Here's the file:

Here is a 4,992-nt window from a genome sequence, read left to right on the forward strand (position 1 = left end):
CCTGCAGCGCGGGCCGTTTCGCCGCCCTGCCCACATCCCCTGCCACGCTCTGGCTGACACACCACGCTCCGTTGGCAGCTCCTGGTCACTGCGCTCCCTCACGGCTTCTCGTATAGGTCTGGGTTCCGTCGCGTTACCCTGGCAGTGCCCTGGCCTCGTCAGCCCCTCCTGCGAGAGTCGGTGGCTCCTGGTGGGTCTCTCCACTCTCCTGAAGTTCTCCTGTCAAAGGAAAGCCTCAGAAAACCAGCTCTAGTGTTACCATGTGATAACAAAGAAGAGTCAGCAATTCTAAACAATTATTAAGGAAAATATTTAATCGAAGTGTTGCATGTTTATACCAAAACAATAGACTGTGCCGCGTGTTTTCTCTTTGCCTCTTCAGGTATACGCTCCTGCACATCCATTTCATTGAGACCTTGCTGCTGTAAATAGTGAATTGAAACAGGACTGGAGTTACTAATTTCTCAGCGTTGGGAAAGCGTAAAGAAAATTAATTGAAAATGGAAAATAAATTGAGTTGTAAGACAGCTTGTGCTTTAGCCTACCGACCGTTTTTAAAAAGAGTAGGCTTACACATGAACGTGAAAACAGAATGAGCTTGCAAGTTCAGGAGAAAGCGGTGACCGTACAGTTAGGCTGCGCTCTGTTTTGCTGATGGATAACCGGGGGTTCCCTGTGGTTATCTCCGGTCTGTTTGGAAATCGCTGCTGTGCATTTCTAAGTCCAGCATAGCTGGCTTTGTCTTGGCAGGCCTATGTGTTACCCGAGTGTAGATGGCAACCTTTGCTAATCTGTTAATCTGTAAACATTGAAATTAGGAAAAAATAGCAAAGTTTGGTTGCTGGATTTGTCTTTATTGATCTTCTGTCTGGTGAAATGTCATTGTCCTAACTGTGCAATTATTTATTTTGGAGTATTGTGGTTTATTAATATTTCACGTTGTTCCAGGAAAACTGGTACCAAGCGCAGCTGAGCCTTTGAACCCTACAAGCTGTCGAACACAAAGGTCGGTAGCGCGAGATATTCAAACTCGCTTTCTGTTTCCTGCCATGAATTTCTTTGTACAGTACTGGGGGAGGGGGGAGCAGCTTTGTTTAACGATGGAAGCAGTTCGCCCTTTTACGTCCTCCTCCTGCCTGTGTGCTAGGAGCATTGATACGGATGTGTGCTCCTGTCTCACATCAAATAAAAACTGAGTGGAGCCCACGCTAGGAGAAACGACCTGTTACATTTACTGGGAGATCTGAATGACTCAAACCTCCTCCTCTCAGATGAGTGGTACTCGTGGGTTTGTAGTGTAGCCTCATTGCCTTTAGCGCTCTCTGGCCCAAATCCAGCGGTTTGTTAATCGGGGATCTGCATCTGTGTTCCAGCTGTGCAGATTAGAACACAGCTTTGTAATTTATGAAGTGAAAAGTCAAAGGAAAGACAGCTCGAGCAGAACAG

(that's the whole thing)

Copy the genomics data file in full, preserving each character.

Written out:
Here is a 4,992-nt window from a genome sequence, read left to right on the forward strand (position 1 = left end):
CCTGCAGCGCGGGCCGTTTCGCCGCCCTGCCCACATCCCCTGCCACGCTCTGGCTGACACACCACGCTCCGTTGGCAGCTCCTGGTCACTGCGCTCCCTCACGGCTTCTCGTATAGGTCTGGGTTCCGTCGCGTTACCCTGGCAGTGCCCTGGCCTCGTCAGCCCCTCCTGCGAGAGTCGGTGGCTCCTGGTGGGTCTCTCCACTCTCCTGAAGTTCTCCTGTCAAAGGAAAGCCTCAGAAAACCAGCTCTAGTGTTACCATGTGATAACAAAGAAGAGTCAGCAATTCTAAACAATTATTAAGGAAAATATTTAATCGAAGTGTTGCATGTTTATACCAAAACAATAGACTGTGCCGCGTGTTTTCTCTTTGCCTCTTCAGGTATACGCTCCTGCACATCCATTTCATTGAGACCTTGCTGCTGTAAATAGTGAATTGAAACAGGACTGGAGTTACTAATTTCTCAGCGTTGGGAAAGCGTAAAGAAAATTAATTGAAAATGGAAAATAAATTGAGTTGTAAGACAGCTTGTGCTTTAGCCTACCGACCGTTTTTAAAAAGAGTAGGCTTACACATGAACGTGAAAACAGAATGAGCTTGCAAGTTCAGGAGAAAGCGGTGACCGTACAGTTAGGCTGCGCTCTGTTTTGCTGATGGATAACCGGGGGTTCCCTGTGGTTATCTCCGGTCTGTTTGGAAATCGCTGCTGTGCATTTCTAAGTCCAGCATAGCTGGCTTTGTCTTGGCAGGCCTATGTGTTACCCGAGTGTAGATGGCAACCTTTGCTAATCTGTTAATCTGTAAACATTGAAATTAGGAAAAAATAGCAAAGTTTGGTTGCTGGATTTGTCTTTATTGATCTTCTGTCTGGTGAAATGTCATTGTCCTAACTGTGCAATTATTTATTTTGGAGTATTGTGGTTTATTAATATTTCACGTTGTTCCAGGAAAACTGGTACCAAGCGCAGCTGAGCCTTTGAACCCTACAAGCTGTCGAACACAAAGGTCGGTAGCGCGAGATATTCAAACTCGCTTTCTGTTTCCTGCCATGAATTTCTTTGTACAGTACTGGGGGAGGGGGGAGCAGCTTTGTTTAACGATGGAAGCAGTTCGCCCTTTTACGTCCTCCTCCTGCCTGTGTGCTAGGAGCATTGATACGGATGTGTGCTCCTGTCTCACATCAAATAAAAACTGAGTGGAGCCCACGCTAGGAGAAACGACCTGTTACATTTACTGGGAGATCTGAATGACTCAAACCTCCTCCTCTCAGATGAGTGGTACTCGTGGGTTTGTAGTGTAGCCTCATTGCCTTTAGCGCTCTCTGGCCCAAATCCAGCGGTTTGTTAATCGGGGATCTGCATCTGTGTTCCAGCTGTGCAGATTAGAACACAGCTTTGTAATTTATGAAGTGAAAAGTCAAAGGAAAGACAGCTCGAGCAGAACAG